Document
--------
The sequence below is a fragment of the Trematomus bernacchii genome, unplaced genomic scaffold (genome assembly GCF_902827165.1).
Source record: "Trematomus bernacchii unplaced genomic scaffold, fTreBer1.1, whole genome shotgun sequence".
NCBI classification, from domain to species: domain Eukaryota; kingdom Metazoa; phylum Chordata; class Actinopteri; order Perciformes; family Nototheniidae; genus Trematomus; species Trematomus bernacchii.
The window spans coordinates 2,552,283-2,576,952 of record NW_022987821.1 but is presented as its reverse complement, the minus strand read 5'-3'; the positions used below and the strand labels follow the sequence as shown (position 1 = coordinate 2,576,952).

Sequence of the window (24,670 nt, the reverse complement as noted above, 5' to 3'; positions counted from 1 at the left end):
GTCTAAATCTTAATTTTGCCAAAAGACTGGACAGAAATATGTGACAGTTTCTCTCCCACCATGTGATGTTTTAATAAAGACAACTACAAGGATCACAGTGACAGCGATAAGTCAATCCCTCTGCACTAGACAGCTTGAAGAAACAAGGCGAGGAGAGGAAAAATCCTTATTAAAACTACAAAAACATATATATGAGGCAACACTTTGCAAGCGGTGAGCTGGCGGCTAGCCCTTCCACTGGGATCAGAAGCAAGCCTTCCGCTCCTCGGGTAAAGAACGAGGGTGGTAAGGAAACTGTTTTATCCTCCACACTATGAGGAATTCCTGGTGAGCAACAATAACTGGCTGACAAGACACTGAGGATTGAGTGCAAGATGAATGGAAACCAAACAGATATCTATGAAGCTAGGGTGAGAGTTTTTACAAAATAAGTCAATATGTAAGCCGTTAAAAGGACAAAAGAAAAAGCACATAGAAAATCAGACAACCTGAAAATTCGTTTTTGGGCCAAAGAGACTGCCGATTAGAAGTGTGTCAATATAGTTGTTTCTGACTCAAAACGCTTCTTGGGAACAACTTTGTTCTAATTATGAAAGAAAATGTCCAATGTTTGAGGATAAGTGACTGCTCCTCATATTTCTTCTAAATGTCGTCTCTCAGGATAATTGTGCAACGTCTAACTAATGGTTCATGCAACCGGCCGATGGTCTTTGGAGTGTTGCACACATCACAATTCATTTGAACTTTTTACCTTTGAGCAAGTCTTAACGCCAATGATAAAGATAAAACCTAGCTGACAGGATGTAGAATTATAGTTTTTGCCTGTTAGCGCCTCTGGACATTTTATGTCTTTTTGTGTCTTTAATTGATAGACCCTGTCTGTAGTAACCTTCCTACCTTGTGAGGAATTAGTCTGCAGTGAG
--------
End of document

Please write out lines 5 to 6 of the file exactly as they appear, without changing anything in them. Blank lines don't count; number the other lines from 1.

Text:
Sequence of the window (24,670 nt, the reverse complement as noted above, 5' to 3'; positions counted from 1 at the left end):
GTCTAAATCTTAATTTTGCCAAAAGACTGGACAGAAATATGTGACAGTTTCTCTCCCACCATGTGATGTTTTAATAAAGACAACTACAAGGATCACAGTGACAGCGATAAGTCAATCCCTCTGCACTAGACAGCTTGAAGAAACAAGGCGAGGAGAGGAAAAATCCTTATTAAAACTACAAAAACATATATATGAGGCAACACTTTGCAAGCGGTGAGCTGGCGGCTAGCCCTTCCACTGGGATCAGAAGCAAGCCTTCCGCTCCTCGGGTAAAGAACGAGGGTGGTAAGGAAACTGTTTTATCCTCCACACTATGAGGAATTCCTGGTGAGCAACAATAACTGGCTGACAAGACACTGAGGATTGAGTGCAAGATGAATGGAAACCAAACAGATATCTATGAAGCTAGGGTGAGAGTTTTTACAAAATAAGTCAATATGTAAGCCGTTAAAAGGACAAAAGAAAAAGCACATAGAAAATCAGACAACCTGAAAATTCGTTTTTGGGCCAAAGAGACTGCCGATTAGAAGTGTGTCAATATAGTTGTTTCTGACTCAAAACGCTTCTTGGGAACAACTTTGTTCTAATTATGAAAGAAAATGTCCAATGTTTGAGGATAAGTGACTGCTCCTCATATTTCTTCTAAATGTCGTCTCTCAGGATAATTGTGCAACGTCTAACTAATGGTTCATGCAACCGGCCGATGGTCTTTGGAGTGTTGCACACATCACAATTCATTTGAACTTTTTACCTTTGAGCAAGTCTTAACGCCAATGATAAAGATAAAACCTAGCTGACAGGATGTAGAATTATAGTTTTTGCCTGTTAGCGCCTCTGGACATTTTATGTCTTTTTGTGTCTTTAATTGATAGACCCTGTCTGTAGTAACCTTCCTACCTTGTGAGGAATTAGTCTGCAGTGAG